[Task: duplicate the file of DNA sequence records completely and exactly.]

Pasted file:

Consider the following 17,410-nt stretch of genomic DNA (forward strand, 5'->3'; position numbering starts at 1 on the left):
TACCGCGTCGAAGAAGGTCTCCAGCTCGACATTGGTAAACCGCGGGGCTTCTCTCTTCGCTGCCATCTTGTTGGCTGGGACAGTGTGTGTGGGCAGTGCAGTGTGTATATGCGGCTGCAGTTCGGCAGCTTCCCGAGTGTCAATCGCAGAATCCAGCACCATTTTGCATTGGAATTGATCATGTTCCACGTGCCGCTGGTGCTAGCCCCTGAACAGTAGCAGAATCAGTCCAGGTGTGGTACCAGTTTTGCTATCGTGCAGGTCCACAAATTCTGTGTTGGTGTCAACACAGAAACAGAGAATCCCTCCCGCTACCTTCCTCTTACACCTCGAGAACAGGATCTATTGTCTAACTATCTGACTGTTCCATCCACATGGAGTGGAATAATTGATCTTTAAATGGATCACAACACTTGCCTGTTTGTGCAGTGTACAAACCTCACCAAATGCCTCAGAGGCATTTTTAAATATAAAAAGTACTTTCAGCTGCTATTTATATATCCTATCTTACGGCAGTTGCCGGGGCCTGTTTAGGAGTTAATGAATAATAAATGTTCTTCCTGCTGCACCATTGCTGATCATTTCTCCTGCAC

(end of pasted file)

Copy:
Consider the following 17,410-nt stretch of genomic DNA (forward strand, 5'->3'; position numbering starts at 1 on the left):
TACCGCGTCGAAGAAGGTCTCCAGCTCGACATTGGTAAACCGCGGGGCTTCTCTCTTCGCTGCCATCTTGTTGGCTGGGACAGTGTGTGTGGGCAGTGCAGTGTGTATATGCGGCTGCAGTTCGGCAGCTTCCCGAGTGTCAATCGCAGAATCCAGCACCATTTTGCATTGGAATTGATCATGTTCCACGTGCCGCTGGTGCTAGCCCCTGAACAGTAGCAGAATCAGTCCAGGTGTGGTACCAGTTTTGCTATCGTGCAGGTCCACAAATTCTGTGTTGGTGTCAACACAGAAACAGAGAATCCCTCCCGCTACCTTCCTCTTACACCTCGAGAACAGGATCTATTGTCTAACTATCTGACTGTTCCATCCACATGGAGTGGAATAATTGATCTTTAAATGGATCACAACACTTGCCTGTTTGTGCAGTGTACAAACCTCACCAAATGCCTCAGAGGCATTTTTAAATATAAAAAGTACTTTCAGCTGCTATTTATATATCCTATCTTACGGCAGTTGCCGGGGCCTGTTTAGGAGTTAATGAATAATAAATGTTCTTCCTGCTGCACCATTGCTGATCATTTCTCCTGCAC